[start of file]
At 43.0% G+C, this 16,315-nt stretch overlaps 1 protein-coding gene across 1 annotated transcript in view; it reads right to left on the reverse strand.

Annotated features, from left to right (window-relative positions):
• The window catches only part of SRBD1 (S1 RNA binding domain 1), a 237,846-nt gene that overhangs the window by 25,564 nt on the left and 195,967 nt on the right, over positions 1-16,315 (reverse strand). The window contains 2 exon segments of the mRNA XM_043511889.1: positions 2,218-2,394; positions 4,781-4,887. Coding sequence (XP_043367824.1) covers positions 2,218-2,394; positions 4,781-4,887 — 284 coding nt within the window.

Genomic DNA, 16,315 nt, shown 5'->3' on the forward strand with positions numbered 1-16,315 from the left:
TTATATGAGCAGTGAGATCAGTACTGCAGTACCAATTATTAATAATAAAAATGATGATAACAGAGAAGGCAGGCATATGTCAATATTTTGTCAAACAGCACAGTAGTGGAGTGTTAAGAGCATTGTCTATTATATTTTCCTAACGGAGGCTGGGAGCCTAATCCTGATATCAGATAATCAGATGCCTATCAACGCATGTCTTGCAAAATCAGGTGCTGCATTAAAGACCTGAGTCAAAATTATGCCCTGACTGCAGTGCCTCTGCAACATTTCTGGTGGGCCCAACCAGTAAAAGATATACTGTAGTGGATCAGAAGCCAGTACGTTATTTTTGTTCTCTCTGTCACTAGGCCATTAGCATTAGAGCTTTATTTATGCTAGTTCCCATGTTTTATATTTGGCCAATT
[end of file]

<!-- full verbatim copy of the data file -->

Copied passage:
At 43.0% G+C, this 16,315-nt stretch overlaps 1 protein-coding gene across 1 annotated transcript in view; it reads right to left on the reverse strand.

Annotated features, from left to right (window-relative positions):
• The window catches only part of SRBD1 (S1 RNA binding domain 1), a 237,846-nt gene that overhangs the window by 25,564 nt on the left and 195,967 nt on the right, over positions 1-16,315 (reverse strand). The window contains 2 exon segments of the mRNA XM_043511889.1: positions 2,218-2,394; positions 4,781-4,887. Coding sequence (XP_043367824.1) covers positions 2,218-2,394; positions 4,781-4,887 — 284 coding nt within the window.

Genomic DNA, 16,315 nt, shown 5'->3' on the forward strand with positions numbered 1-16,315 from the left:
TTATATGAGCAGTGAGATCAGTACTGCAGTACCAATTATTAATAATAAAAATGATGATAACAGAGAAGGCAGGCATATGTCAATATTTTGTCAAACAGCACAGTAGTGGAGTGTTAAGAGCATTGTCTATTATATTTTCCTAACGGAGGCTGGGAGCCTAATCCTGATATCAGATAATCAGATGCCTATCAACGCATGTCTTGCAAAATCAGGTGCTGCATTAAAGACCTGAGTCAAAATTATGCCCTGACTGCAGTGCCTCTGCAACATTTCTGGTGGGCCCAACCAGTAAAAGATATACTGTAGTGGATCAGAAGCCAGTACGTTATTTTTGTTCTCTCTGTCACTAGGCCATTAGCATTAGAGCTTTATTTATGCTAGTTCCCATGTTTTATATTTGGCCAATT